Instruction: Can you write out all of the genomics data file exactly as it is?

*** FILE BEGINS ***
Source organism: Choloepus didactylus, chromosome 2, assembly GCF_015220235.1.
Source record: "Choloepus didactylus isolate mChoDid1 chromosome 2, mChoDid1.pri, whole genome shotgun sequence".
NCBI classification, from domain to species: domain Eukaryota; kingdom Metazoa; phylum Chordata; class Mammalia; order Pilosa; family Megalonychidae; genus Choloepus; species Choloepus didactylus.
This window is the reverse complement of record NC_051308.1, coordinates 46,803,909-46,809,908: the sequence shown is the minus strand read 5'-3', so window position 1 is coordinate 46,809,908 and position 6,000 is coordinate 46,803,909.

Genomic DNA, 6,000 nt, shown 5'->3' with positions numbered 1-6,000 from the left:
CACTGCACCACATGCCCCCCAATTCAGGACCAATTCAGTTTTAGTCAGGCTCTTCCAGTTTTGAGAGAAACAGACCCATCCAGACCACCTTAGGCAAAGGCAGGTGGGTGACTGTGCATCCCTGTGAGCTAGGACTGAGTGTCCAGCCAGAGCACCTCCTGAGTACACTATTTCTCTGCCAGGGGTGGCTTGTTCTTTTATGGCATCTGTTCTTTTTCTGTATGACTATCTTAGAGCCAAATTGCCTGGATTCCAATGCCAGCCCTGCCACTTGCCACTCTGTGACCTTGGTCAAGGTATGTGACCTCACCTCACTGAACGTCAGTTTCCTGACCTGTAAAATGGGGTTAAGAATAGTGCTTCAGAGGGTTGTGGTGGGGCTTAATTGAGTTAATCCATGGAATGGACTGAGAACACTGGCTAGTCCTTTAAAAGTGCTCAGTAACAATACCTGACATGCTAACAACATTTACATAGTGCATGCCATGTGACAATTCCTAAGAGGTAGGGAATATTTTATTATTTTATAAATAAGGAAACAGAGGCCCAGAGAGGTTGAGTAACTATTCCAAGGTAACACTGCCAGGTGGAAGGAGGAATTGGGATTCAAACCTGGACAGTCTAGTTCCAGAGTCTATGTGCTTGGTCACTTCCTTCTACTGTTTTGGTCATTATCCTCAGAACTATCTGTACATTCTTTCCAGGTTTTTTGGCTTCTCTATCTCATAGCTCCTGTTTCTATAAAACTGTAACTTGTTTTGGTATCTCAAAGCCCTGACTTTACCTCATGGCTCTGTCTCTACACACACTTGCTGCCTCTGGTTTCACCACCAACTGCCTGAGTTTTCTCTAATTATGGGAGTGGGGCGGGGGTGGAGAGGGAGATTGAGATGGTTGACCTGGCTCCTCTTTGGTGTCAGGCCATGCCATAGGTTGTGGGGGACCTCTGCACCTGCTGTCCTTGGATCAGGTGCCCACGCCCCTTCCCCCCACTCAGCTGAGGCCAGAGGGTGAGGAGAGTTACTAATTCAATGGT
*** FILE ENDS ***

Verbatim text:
Source organism: Choloepus didactylus, chromosome 2, assembly GCF_015220235.1.
Source record: "Choloepus didactylus isolate mChoDid1 chromosome 2, mChoDid1.pri, whole genome shotgun sequence".
NCBI classification, from domain to species: domain Eukaryota; kingdom Metazoa; phylum Chordata; class Mammalia; order Pilosa; family Megalonychidae; genus Choloepus; species Choloepus didactylus.
This window is the reverse complement of record NC_051308.1, coordinates 46,803,909-46,809,908: the sequence shown is the minus strand read 5'-3', so window position 1 is coordinate 46,809,908 and position 6,000 is coordinate 46,803,909.

Genomic DNA, 6,000 nt, shown 5'->3' with positions numbered 1-6,000 from the left:
CACTGCACCACATGCCCCCCAATTCAGGACCAATTCAGTTTTAGTCAGGCTCTTCCAGTTTTGAGAGAAACAGACCCATCCAGACCACCTTAGGCAAAGGCAGGTGGGTGACTGTGCATCCCTGTGAGCTAGGACTGAGTGTCCAGCCAGAGCACCTCCTGAGTACACTATTTCTCTGCCAGGGGTGGCTTGTTCTTTTATGGCATCTGTTCTTTTTCTGTATGACTATCTTAGAGCCAAATTGCCTGGATTCCAATGCCAGCCCTGCCACTTGCCACTCTGTGACCTTGGTCAAGGTATGTGACCTCACCTCACTGAACGTCAGTTTCCTGACCTGTAAAATGGGGTTAAGAATAGTGCTTCAGAGGGTTGTGGTGGGGCTTAATTGAGTTAATCCATGGAATGGACTGAGAACACTGGCTAGTCCTTTAAAAGTGCTCAGTAACAATACCTGACATGCTAACAACATTTACATAGTGCATGCCATGTGACAATTCCTAAGAGGTAGGGAATATTTTATTATTTTATAAATAAGGAAACAGAGGCCCAGAGAGGTTGAGTAACTATTCCAAGGTAACACTGCCAGGTGGAAGGAGGAATTGGGATTCAAACCTGGACAGTCTAGTTCCAGAGTCTATGTGCTTGGTCACTTCCTTCTACTGTTTTGGTCATTATCCTCAGAACTATCTGTACATTCTTTCCAGGTTTTTTGGCTTCTCTATCTCATAGCTCCTGTTTCTATAAAACTGTAACTTGTTTTGGTATCTCAAAGCCCTGACTTTACCTCATGGCTCTGTCTCTACACACACTTGCTGCCTCTGGTTTCACCACCAACTGCCTGAGTTTTCTCTAATTATGGGAGTGGGGCGGGGGTGGAGAGGGAGATTGAGATGGTTGACCTGGCTCCTCTTTGGTGTCAGGCCATGCCATAGGTTGTGGGGGACCTCTGCACCTGCTGTCCTTGGATCAGGTGCCCACGCCCCTTCCCCCCACTCAGCTGAGGCCAGAGGGTGAGGAGAGTTACTAATTCAATGGT